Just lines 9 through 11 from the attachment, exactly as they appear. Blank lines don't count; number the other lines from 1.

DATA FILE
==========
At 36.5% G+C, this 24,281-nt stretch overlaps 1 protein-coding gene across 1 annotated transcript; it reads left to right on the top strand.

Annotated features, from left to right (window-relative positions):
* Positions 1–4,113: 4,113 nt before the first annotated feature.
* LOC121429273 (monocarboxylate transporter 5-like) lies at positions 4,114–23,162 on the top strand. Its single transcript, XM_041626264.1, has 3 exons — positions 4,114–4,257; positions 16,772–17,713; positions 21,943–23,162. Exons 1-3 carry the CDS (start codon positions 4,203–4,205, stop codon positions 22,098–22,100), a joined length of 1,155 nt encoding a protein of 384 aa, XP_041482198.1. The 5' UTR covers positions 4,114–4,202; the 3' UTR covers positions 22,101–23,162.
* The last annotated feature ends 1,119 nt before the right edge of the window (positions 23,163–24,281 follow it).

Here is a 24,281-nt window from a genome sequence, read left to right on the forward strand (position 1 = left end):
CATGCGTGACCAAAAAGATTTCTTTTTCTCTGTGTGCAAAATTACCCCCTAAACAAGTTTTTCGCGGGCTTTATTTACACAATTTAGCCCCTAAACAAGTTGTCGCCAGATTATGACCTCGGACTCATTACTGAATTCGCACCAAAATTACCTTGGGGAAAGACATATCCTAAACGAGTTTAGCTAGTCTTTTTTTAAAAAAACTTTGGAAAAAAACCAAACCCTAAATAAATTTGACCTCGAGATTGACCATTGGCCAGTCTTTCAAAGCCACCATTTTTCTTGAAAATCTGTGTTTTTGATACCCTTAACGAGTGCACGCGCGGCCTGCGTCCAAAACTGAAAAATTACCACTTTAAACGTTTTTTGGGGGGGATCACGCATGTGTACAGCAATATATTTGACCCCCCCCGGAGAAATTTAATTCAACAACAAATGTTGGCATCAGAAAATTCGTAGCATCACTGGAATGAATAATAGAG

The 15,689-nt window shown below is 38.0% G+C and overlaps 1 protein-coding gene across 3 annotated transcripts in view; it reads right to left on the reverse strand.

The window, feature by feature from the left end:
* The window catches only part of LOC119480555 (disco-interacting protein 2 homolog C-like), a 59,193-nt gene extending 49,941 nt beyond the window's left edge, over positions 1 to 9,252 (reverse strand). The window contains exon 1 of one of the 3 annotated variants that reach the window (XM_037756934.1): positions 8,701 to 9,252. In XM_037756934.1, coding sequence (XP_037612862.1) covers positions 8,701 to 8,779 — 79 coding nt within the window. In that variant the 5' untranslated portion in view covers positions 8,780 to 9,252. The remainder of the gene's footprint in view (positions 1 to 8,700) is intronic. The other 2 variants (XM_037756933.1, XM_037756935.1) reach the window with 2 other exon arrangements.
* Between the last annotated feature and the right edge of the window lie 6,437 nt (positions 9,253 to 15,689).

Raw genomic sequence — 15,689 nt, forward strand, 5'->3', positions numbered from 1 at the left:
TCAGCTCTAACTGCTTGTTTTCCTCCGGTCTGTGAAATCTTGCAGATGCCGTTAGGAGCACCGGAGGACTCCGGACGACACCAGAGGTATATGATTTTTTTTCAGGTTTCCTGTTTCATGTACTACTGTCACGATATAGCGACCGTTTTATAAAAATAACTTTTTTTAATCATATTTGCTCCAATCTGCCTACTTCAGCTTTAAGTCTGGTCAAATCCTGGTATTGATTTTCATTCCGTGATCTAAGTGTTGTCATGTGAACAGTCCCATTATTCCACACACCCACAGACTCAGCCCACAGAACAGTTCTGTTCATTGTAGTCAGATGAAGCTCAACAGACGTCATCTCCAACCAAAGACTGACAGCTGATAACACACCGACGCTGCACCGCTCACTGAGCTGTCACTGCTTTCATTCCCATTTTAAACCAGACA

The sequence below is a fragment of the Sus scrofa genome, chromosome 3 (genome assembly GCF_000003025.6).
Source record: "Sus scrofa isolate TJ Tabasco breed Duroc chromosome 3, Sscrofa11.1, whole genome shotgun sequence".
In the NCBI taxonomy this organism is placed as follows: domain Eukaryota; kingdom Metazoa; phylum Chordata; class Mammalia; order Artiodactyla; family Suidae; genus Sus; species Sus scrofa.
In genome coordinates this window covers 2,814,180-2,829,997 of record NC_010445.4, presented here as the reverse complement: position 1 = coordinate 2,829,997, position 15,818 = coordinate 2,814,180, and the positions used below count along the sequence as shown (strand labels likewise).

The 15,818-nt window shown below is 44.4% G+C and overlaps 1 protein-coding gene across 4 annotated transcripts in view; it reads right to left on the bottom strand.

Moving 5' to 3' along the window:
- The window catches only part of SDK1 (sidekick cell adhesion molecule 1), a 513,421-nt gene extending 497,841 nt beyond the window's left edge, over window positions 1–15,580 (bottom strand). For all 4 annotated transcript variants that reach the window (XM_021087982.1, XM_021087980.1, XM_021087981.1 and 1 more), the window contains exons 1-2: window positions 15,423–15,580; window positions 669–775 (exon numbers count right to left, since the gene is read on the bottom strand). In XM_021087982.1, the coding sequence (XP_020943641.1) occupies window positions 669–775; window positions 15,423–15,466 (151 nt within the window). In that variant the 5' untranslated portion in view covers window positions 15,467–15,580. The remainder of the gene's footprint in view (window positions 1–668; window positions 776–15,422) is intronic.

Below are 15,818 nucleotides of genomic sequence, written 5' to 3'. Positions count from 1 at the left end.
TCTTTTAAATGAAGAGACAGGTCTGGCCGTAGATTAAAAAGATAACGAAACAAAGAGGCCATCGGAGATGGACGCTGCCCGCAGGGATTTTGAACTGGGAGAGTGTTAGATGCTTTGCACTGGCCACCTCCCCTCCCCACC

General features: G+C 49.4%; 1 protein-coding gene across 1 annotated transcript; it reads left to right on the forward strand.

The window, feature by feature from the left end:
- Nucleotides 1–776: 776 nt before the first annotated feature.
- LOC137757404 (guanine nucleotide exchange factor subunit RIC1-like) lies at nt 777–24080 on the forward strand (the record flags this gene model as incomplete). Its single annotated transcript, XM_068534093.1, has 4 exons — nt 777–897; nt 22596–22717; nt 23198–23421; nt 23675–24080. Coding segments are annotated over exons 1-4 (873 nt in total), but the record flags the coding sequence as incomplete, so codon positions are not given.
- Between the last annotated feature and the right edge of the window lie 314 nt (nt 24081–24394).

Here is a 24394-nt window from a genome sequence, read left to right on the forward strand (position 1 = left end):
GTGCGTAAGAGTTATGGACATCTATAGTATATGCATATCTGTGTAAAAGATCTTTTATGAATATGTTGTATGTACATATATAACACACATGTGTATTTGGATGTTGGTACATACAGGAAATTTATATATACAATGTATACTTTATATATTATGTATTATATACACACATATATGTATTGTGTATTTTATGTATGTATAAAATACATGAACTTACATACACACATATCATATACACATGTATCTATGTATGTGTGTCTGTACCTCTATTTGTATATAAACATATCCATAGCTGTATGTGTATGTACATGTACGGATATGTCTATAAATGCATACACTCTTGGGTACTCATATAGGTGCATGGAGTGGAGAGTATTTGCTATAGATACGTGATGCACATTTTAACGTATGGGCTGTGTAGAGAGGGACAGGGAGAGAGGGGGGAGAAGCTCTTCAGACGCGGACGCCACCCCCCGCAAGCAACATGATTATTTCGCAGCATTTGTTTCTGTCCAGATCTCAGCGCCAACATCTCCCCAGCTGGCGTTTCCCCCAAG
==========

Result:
The window, feature by feature from the left end:
* The window catches only part of LOC119480555 (disco-interacting protein 2 homolog C-like), a 59,193-nt gene extending 49,941 nt beyond the window's left edge, over positions 1 to 9,252 (reverse strand). The window contains exon 1 of one of the 3 annotated variants that reach the window (XM_037756934.1): positions 8,701 to 9,252. In XM_037756934.1, coding sequence (XP_037612862.1) covers positions 8,701 to 8,779 — 79 coding nt within the window. In that variant the 5' untranslated portion in view covers positions 8,780 to 9,252. The remainder of the gene's footprint in view (positions 1 to 8,700) is intronic. The other 2 variants (XM_037756933.1, XM_037756935.1) reach the window with 2 other exon arrangements.
* Between the last annotated feature and the right edge of the window lie 6,437 nt (positions 9,253 to 15,689).